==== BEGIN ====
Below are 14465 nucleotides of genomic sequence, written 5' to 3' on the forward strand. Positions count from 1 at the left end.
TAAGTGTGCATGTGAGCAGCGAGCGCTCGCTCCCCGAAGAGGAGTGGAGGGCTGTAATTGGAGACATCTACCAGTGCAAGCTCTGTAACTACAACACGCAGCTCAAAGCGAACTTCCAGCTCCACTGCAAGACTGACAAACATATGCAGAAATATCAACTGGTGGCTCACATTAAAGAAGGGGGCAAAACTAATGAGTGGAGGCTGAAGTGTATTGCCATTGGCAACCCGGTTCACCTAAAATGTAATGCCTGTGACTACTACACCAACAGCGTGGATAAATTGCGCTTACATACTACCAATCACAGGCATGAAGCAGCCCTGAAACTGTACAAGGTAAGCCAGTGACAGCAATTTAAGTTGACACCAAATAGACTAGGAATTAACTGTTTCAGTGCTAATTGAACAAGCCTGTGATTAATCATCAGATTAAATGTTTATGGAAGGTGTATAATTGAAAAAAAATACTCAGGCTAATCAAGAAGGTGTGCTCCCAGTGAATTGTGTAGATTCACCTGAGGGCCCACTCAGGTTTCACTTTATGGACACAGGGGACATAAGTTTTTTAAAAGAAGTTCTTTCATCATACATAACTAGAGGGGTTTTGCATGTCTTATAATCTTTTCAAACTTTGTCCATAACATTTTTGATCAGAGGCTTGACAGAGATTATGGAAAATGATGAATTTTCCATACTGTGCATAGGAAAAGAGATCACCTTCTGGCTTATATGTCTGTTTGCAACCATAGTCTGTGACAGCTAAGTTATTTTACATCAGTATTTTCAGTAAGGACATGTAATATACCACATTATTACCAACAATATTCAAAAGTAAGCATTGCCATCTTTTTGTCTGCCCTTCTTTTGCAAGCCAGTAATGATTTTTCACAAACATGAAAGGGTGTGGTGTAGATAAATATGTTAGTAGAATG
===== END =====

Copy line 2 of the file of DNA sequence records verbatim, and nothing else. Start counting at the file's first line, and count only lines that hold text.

TAAGTGTGCATGTGAGCAGCGAGCGCTCGCTCCCCGAAGAGGAGTGGAGGGCTGTAATTGGAGACATCTACCAGTGCAAGCTCTGTAACTACAACACGCAGCTCAAAGCGAACTTCCAGCTCCACTGCAAGACTGACAAACATATGCAGAAATATCAACTGGTGGCTCACATTAAAGAAGGGGGCAAAACTAATGAGTGGAGGCTGAAGTGTATTGCCATTGGCAACCCGGTTCACCTAAAATGTAATGCCTGTGACTACTACACCAACAGCGTGGATAAATTGCGCTTACATACTACCAATCACAGGCATGAAGCAGCCCTGAAACTGTACAAGGTAAGCCAGTGACAGCAATTTAAGTTGACACCAAATAGACTAGGAATTAACTGTTTCAGTGCTAATTGAACAAGCCTGTGATTAATCATCAGATTAAATGTTTATGGAAGGTGTATAATTGAAAAAAAATACTCAGGCTAATCAAGAAGGTGTGCTCCCAGTGAATTGTGTAGATTCACCTGAGGGCCCACTCAGGTTTCACTTTATGGACACAGGGGACATAAGTTTTTTAAAAGAAGTTCTTTCATCATACATAACTAGAGGGGTTTTGCATGTCTTATAATCTTTTCAAACTTTGTCCATAACATTTTTGATCAGAGGCTTGACAGAGATTATGGAAAATGATGAATTTTCCATACTGTGCATAGGAAAAGAGATCACCTTCTGGCTTATATGTCTGTTTGCAACCATAGTCTGTGACAGCTAAGTTATTTTACATCAGTATTTTCAGTAAGGACATGTAATATACCACATTATTACCAACAATATTCAAAAGTAAGCATTGCCATCTTTTTGTCTGCCCTTCTTTTGCAAGCCAGTAATGATTTTTCACAAACATGAAAGGGTGTGGTGTAGATAAATATGTTAGTAGAATG